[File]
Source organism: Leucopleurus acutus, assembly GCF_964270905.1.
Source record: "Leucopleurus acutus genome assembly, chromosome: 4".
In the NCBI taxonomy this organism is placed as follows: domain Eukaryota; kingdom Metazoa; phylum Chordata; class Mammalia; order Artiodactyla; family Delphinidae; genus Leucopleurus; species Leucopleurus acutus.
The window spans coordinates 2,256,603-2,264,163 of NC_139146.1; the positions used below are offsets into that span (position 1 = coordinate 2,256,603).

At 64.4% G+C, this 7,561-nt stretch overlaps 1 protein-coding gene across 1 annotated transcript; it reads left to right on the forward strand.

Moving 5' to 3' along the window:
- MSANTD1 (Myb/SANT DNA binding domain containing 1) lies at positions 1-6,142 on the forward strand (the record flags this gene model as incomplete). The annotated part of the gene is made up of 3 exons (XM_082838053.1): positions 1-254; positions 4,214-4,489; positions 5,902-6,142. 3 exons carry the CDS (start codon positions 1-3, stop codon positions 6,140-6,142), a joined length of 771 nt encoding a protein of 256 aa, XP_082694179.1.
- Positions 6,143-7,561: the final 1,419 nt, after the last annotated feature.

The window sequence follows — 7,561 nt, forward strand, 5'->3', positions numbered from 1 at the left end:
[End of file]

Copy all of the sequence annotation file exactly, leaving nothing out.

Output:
Source organism: Leucopleurus acutus, assembly GCF_964270905.1.
Source record: "Leucopleurus acutus genome assembly, chromosome: 4".
In the NCBI taxonomy this organism is placed as follows: domain Eukaryota; kingdom Metazoa; phylum Chordata; class Mammalia; order Artiodactyla; family Delphinidae; genus Leucopleurus; species Leucopleurus acutus.
The window spans coordinates 2,256,603-2,264,163 of NC_139146.1; the positions used below are offsets into that span (position 1 = coordinate 2,256,603).

At 64.4% G+C, this 7,561-nt stretch overlaps 1 protein-coding gene across 1 annotated transcript; it reads left to right on the forward strand.

Moving 5' to 3' along the window:
- MSANTD1 (Myb/SANT DNA binding domain containing 1) lies at positions 1-6,142 on the forward strand (the record flags this gene model as incomplete). The annotated part of the gene is made up of 3 exons (XM_082838053.1): positions 1-254; positions 4,214-4,489; positions 5,902-6,142. 3 exons carry the CDS (start codon positions 1-3, stop codon positions 6,140-6,142), a joined length of 771 nt encoding a protein of 256 aa, XP_082694179.1.
- Positions 6,143-7,561: the final 1,419 nt, after the last annotated feature.

The window sequence follows — 7,561 nt, forward strand, 5'->3', positions numbered from 1 at the left end: